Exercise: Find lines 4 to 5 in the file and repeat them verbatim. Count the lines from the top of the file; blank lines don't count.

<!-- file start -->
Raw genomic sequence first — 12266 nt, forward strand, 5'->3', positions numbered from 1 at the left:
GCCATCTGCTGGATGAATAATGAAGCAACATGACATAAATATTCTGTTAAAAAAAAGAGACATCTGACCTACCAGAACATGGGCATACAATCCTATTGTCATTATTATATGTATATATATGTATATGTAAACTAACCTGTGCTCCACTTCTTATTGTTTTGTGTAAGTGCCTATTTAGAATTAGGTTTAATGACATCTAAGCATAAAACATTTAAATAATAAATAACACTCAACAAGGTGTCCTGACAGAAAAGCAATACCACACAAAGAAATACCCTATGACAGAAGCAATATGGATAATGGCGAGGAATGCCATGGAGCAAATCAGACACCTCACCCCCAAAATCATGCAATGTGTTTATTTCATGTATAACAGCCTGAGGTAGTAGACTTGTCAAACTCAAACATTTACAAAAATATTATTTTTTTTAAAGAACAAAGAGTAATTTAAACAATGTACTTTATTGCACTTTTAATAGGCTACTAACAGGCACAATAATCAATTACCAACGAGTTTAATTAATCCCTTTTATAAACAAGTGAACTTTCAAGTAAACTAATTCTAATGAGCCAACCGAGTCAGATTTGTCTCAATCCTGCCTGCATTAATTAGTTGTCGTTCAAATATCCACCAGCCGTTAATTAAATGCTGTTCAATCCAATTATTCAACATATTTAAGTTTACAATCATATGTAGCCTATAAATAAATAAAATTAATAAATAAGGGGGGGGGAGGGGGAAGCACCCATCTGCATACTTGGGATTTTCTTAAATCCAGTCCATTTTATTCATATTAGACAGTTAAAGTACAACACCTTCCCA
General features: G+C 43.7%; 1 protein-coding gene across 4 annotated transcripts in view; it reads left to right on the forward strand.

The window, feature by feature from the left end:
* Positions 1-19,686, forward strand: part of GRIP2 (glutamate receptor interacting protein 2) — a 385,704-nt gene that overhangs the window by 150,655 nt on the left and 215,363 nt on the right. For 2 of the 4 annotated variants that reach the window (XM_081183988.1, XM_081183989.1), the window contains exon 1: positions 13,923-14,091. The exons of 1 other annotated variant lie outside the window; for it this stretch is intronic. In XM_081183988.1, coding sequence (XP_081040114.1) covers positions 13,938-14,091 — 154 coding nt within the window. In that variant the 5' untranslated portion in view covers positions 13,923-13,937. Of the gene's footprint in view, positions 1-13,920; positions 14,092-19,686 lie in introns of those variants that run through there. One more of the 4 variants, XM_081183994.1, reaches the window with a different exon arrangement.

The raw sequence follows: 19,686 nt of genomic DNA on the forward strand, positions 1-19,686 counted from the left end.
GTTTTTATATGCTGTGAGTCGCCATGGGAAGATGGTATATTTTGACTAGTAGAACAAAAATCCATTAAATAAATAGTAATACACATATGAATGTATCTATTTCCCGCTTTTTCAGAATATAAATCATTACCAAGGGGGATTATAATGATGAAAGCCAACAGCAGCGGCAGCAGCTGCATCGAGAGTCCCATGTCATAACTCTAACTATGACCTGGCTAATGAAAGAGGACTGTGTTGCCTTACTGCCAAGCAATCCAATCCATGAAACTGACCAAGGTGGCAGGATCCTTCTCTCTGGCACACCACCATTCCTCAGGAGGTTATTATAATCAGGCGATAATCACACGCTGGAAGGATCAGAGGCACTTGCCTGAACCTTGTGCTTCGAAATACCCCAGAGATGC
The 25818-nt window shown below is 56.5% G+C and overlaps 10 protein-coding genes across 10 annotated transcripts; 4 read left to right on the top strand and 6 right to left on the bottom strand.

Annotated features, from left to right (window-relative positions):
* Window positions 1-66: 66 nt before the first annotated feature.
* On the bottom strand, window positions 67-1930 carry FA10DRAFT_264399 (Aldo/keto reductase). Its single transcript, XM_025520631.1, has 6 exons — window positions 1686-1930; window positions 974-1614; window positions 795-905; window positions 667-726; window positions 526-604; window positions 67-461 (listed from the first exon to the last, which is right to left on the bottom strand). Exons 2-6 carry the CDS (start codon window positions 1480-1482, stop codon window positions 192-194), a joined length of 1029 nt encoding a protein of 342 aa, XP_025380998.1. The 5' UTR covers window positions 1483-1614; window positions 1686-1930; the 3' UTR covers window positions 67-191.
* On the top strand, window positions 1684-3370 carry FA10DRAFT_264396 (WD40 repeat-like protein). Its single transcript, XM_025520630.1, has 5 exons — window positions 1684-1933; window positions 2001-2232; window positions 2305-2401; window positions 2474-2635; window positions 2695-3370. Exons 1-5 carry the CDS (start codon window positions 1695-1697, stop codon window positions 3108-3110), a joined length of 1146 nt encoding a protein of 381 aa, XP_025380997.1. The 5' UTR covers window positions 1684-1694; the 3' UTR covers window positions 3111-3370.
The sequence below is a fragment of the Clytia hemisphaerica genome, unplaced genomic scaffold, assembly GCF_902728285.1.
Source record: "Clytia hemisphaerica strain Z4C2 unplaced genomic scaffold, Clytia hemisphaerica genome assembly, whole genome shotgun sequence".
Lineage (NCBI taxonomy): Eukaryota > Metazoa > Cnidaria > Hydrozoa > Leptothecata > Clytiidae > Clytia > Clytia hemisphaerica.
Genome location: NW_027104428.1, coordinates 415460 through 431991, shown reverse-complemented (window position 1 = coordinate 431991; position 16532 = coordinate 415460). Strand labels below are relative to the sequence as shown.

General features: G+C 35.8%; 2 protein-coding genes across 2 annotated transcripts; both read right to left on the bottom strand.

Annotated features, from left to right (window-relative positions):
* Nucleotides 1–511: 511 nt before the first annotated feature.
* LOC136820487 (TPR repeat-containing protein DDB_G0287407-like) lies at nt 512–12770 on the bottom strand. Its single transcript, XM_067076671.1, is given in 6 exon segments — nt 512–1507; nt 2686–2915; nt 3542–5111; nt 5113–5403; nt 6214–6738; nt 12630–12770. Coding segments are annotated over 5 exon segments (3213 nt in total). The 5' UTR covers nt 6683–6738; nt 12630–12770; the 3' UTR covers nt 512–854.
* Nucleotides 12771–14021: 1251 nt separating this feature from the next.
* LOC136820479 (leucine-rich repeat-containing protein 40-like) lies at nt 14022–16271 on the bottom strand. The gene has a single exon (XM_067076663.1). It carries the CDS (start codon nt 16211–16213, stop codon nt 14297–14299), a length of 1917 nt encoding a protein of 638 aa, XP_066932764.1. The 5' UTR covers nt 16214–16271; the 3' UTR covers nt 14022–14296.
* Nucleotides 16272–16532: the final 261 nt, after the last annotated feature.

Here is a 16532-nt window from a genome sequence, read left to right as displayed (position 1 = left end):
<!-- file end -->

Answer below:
The window, feature by feature from the left end:
* Positions 1-19,686, forward strand: part of GRIP2 (glutamate receptor interacting protein 2) — a 385,704-nt gene that overhangs the window by 150,655 nt on the left and 215,363 nt on the right. For 2 of the 4 annotated variants that reach the window (XM_081183988.1, XM_081183989.1), the window contains exon 1: positions 13,923-14,091. The exons of 1 other annotated variant lie outside the window; for it this stretch is intronic. In XM_081183988.1, coding sequence (XP_081040114.1) covers positions 13,938-14,091 — 154 coding nt within the window. In that variant the 5' untranslated portion in view covers positions 13,923-13,937. Of the gene's footprint in view, positions 1-13,920; positions 14,092-19,686 lie in introns of those variants that run through there. One more of the 4 variants, XM_081183994.1, reaches the window with a different exon arrangement.